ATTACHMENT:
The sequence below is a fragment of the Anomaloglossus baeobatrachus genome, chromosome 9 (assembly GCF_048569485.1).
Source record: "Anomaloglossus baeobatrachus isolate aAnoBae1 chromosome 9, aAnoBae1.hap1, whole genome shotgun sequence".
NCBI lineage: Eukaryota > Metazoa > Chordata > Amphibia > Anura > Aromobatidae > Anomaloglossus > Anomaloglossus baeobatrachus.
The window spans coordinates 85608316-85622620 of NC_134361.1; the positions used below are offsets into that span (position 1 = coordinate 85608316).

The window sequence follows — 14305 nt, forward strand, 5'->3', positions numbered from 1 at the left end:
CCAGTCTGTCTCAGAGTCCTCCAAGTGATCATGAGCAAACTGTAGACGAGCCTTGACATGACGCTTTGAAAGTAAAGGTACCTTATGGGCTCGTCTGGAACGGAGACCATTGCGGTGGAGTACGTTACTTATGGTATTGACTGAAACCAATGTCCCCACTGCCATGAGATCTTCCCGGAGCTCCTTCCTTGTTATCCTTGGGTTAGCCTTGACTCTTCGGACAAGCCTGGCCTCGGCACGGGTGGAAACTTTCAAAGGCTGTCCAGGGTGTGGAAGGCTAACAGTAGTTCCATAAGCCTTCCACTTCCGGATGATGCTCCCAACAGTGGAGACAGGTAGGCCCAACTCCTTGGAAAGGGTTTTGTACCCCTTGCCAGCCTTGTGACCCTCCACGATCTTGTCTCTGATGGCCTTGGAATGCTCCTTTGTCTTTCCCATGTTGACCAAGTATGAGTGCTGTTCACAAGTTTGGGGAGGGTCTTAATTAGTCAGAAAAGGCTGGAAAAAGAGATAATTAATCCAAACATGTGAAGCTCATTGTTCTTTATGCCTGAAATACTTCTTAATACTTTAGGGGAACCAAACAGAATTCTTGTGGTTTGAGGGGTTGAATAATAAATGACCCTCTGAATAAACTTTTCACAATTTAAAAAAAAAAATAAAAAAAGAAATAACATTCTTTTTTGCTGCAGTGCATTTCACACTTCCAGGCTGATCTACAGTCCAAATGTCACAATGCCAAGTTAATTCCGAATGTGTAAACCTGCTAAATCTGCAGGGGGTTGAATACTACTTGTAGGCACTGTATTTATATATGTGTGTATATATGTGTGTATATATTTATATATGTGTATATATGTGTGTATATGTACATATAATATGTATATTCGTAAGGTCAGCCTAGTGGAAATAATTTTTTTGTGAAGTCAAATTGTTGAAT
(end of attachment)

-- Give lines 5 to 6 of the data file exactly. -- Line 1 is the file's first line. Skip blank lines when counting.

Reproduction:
The window sequence follows — 14305 nt, forward strand, 5'->3', positions numbered from 1 at the left end:
CCAGTCTGTCTCAGAGTCCTCCAAGTGATCATGAGCAAACTGTAGACGAGCCTTGACATGACGCTTTGAAAGTAAAGGTACCTTATGGGCTCGTCTGGAACGGAGACCATTGCGGTGGAGTACGTTACTTATGGTATTGACTGAAACCAATGTCCCCACTGCCATGAGATCTTCCCGGAGCTCCTTCCTTGTTATCCTTGGGTTAGCCTTGACTCTTCGGACAAGCCTGGCCTCGGCACGGGTGGAAACTTTCAAAGGCTGTCCAGGGTGTGGAAGGCTAACAGTAGTTCCATAAGCCTTCCACTTCCGGATGATGCTCCCAACAGTGGAGACAGGTAGGCCCAACTCCTTGGAAAGGGTTTTGTACCCCTTGCCAGCCTTGTGACCCTCCACGATCTTGTCTCTGATGGCCTTGGAATGCTCCTTTGTCTTTCCCATGTTGACCAAGTATGAGTGCTGTTCACAAGTTTGGGGAGGGTCTTAATTAGTCAGAAAAGGCTGGAAAAAGAGATAATTAATCCAAACATGTGAAGCTCATTGTTCTTTATGCCTGAAATACTTCTTAATACTTTAGGGGAACCAAACAGAATTCTTGTGGTTTGAGGGGTTGAATAATAAATGACCCTCTGAATAAACTTTTCACAATTTAAAAAAAAAAATAAAAAAAGAAATAACATTCTTTTTTGCTGCAGTGCATTTCACACTTCCAGGCTGATCTACAGTCCAAATGTCACAATGCCAAGTTAATTCCGAATGTGTAAACCTGCTAAATCTGCAGGGGGTTGAATACTACTTGTAGGCACTGTATTTATATATGTGTGTATATATGTGTGTATATATTTATATATGTGTATATATGTGTGTATATGTACATATAATATGTATATTCGTAAGGTCAGCCTAGTGGAAATAATTTTTTTGTGAAGTCAAATTGTTGAAT